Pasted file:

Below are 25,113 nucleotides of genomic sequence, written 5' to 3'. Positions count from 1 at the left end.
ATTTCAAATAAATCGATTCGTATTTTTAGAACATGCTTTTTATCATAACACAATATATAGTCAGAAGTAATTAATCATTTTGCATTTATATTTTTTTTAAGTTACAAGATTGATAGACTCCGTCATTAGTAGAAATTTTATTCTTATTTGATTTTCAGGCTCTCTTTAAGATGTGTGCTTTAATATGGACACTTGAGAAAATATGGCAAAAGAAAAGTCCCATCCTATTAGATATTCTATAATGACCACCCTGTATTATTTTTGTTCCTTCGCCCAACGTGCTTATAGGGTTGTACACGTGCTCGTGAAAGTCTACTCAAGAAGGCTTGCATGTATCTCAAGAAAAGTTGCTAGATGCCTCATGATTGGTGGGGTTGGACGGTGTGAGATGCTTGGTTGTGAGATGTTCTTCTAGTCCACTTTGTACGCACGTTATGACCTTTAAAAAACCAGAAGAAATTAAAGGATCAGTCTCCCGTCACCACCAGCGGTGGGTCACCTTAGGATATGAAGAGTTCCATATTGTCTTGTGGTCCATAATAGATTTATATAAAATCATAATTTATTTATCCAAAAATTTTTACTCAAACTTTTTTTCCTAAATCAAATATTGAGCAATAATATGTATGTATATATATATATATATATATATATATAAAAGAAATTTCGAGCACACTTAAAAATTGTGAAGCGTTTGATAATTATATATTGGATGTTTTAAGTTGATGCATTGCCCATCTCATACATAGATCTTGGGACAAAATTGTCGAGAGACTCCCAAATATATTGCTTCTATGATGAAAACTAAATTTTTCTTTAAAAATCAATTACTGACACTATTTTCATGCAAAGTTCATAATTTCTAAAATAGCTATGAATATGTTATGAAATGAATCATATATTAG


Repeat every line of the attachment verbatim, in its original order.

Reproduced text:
Below are 25,113 nucleotides of genomic sequence, written 5' to 3'. Positions count from 1 at the left end.
ATTTCAAATAAATCGATTCGTATTTTTAGAACATGCTTTTTATCATAACACAATATATAGTCAGAAGTAATTAATCATTTTGCATTTATATTTTTTTTAAGTTACAAGATTGATAGACTCCGTCATTAGTAGAAATTTTATTCTTATTTGATTTTCAGGCTCTCTTTAAGATGTGTGCTTTAATATGGACACTTGAGAAAATATGGCAAAAGAAAAGTCCCATCCTATTAGATATTCTATAATGACCACCCTGTATTATTTTTGTTCCTTCGCCCAACGTGCTTATAGGGTTGTACACGTGCTCGTGAAAGTCTACTCAAGAAGGCTTGCATGTATCTCAAGAAAAGTTGCTAGATGCCTCATGATTGGTGGGGTTGGACGGTGTGAGATGCTTGGTTGTGAGATGTTCTTCTAGTCCACTTTGTACGCACGTTATGACCTTTAAAAAACCAGAAGAAATTAAAGGATCAGTCTCCCGTCACCACCAGCGGTGGGTCACCTTAGGATATGAAGAGTTCCATATTGTCTTGTGGTCCATAATAGATTTATATAAAATCATAATTTATTTATCCAAAAATTTTTACTCAAACTTTTTTTCCTAAATCAAATATTGAGCAATAATATGTATGTATATATATATATATATATATATATATAAAAGAAATTTCGAGCACACTTAAAAATTGTGAAGCGTTTGATAATTATATATTGGATGTTTTAAGTTGATGCATTGCCCATCTCATACATAGATCTTGGGACAAAATTGTCGAGAGACTCCCAAATATATTGCTTCTATGATGAAAACTAAATTTTTCTTTAAAAATCAATTACTGACACTATTTTCATGCAAAGTTCATAATTTCTAAAATAGCTATGAATATGTTATGAAATGAATCATATATTAG